A couple of my columns toward the end of last year provoked questions that I really should answer here and now, to tie up the loose ends of 1998. There are essentially two questions:
The Rebol programming language sounds interesting, but why would I want to use it instead of, say, Python?
Swaine, you ignorant heathen, don't you realize that the millenium bug is really a centennial bug and would cause trouble even if this were only a century rollover that we were approaching rather than a millenium tick; and that the millenium doesn't even come on January 1, 2000 but on January 1, 2001; and that changing the calendar or converting to Zoroastrianism or whatever wouldn't solve the problem anyway?
To the latter I say: "Yes, I know that." I might even add: "Doh!"
To answer the former, I went to the source: The developers of Rebol. Here's what they said, rephrased in my words so that I can feel like I'm earning my pay:
- Rebol was created to be a network messaging language, rather than a system scripting language like Python. It was specifically designed to handle the passing of messages over the Internet and other such heterogenous, distributed environments.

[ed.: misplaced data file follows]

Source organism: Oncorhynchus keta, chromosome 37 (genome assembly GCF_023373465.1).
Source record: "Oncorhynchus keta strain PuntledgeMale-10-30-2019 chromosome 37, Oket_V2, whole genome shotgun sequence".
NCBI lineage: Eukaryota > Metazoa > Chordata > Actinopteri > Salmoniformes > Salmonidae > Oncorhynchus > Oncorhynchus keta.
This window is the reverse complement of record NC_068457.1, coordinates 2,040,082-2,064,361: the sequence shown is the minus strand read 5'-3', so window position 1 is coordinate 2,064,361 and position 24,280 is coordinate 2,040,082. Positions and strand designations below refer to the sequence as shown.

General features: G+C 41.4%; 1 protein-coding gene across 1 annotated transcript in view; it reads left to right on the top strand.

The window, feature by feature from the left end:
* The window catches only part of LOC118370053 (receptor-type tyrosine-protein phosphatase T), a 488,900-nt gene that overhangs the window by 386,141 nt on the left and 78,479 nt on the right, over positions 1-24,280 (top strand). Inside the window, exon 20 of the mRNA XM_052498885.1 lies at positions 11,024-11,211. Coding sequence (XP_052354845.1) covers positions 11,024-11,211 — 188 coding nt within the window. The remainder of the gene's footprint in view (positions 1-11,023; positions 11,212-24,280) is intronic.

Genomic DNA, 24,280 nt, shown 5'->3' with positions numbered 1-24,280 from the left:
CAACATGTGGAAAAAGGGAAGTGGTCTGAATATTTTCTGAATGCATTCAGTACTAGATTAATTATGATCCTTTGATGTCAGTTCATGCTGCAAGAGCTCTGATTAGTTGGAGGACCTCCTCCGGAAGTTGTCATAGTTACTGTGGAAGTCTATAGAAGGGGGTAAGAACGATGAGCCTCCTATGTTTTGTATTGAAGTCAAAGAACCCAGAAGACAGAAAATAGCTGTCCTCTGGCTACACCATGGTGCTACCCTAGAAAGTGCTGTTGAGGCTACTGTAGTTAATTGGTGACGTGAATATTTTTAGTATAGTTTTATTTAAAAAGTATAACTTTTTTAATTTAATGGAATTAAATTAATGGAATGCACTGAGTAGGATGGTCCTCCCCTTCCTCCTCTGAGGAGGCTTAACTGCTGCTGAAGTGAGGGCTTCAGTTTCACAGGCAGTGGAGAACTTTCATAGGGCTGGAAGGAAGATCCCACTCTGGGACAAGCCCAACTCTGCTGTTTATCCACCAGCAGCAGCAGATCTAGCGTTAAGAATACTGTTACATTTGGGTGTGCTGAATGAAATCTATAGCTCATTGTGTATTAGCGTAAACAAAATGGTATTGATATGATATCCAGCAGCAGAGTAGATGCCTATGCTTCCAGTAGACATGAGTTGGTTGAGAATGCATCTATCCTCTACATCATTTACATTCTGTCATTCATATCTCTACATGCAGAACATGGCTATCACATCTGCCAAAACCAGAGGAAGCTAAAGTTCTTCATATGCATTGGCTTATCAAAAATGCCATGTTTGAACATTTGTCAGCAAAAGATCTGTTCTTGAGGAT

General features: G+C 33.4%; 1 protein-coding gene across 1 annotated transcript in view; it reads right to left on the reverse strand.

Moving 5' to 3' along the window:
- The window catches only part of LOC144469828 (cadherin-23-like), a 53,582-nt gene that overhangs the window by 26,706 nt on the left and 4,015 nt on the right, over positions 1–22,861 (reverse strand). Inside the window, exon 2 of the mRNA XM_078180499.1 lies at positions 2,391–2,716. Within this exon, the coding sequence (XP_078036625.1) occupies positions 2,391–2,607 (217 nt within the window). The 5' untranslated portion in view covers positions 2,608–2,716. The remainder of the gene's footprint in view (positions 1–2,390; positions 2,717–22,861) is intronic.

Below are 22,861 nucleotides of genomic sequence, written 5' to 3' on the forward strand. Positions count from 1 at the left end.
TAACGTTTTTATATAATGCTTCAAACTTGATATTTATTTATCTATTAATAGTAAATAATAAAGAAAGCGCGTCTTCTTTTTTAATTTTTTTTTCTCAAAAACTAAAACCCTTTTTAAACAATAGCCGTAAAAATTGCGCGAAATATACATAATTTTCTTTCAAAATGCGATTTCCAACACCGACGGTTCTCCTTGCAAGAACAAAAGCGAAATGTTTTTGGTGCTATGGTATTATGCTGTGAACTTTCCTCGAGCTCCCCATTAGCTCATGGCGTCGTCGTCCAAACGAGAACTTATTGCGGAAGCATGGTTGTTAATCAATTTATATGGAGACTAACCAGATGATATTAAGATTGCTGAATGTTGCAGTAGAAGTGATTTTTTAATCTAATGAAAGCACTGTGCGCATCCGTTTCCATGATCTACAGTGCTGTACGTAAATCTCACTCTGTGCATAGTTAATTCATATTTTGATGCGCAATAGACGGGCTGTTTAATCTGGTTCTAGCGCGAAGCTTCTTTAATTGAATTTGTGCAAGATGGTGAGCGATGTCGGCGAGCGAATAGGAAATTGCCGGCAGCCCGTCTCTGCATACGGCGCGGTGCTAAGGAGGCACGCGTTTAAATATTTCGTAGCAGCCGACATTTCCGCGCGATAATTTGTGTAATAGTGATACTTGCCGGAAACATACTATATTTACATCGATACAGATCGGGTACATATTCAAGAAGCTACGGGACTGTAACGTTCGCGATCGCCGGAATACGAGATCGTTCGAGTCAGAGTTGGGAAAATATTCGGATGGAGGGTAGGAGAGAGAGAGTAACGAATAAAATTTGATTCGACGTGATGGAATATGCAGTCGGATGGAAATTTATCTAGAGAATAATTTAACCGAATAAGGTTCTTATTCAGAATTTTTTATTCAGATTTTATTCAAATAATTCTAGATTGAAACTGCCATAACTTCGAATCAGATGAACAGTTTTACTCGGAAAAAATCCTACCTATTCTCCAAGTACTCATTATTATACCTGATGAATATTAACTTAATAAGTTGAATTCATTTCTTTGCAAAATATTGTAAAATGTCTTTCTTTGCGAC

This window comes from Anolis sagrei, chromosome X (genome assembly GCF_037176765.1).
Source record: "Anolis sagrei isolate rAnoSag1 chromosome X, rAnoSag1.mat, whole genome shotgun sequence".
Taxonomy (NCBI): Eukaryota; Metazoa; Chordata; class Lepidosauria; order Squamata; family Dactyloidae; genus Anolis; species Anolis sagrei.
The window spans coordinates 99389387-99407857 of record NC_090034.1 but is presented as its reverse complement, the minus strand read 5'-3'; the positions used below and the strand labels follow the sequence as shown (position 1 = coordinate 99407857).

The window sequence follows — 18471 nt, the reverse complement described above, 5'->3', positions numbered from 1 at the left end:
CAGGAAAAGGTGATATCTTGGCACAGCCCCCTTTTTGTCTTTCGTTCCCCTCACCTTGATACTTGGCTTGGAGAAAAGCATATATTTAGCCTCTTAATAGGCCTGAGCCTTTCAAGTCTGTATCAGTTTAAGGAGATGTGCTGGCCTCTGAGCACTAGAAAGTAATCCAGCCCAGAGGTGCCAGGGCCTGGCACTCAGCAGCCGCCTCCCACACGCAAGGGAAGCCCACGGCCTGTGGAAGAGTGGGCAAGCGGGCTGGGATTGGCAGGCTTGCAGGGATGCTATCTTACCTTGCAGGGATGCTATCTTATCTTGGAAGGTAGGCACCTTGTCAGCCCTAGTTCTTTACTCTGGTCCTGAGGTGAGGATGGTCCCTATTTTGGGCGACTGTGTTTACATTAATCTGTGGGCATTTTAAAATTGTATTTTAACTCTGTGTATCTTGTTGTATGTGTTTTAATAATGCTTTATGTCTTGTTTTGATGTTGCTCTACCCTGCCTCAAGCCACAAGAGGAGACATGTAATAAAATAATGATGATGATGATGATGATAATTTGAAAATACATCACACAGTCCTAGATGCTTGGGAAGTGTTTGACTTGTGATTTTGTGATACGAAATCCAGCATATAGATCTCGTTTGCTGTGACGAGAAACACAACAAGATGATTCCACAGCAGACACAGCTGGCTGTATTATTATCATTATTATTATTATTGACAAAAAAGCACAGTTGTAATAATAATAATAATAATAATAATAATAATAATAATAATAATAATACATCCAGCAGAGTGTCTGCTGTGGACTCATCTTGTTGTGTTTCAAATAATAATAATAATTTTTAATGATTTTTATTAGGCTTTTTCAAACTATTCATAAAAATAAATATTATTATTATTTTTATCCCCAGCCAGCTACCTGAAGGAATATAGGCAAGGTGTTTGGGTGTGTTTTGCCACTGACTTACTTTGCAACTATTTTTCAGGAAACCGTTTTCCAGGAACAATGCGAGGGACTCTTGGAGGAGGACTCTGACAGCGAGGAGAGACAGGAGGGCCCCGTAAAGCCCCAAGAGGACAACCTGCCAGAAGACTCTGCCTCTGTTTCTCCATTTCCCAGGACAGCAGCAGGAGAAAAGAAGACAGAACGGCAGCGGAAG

- Rebol is platform independent. Python is not.
- Rebol is a context-sensitive language; Python is context-free. That's a distinction from language theory that is more often invoked by linguistics professors than computer programmers; in practice, what it means is that Rebol can often infer context that programmers using Python and most other languages would have to supply explicitly.
- And Rebol is 250K. Python is 2.3 megs. So you can easily download Rebol. Since it's free, I recommend you do, and take a look at it.
Finally, in that same spirit of tying up loose ends, and in the timeworn tradition of making New Year's resolutions, I hereby resolve not to pass on to you any more unsubstantiated rumors from Robert X. Cringely. Unless they're really, really juicy.
Mike is the co-author of Fire in the Valley, the definitive history of the personal computer.
Previously in Swaine's Frames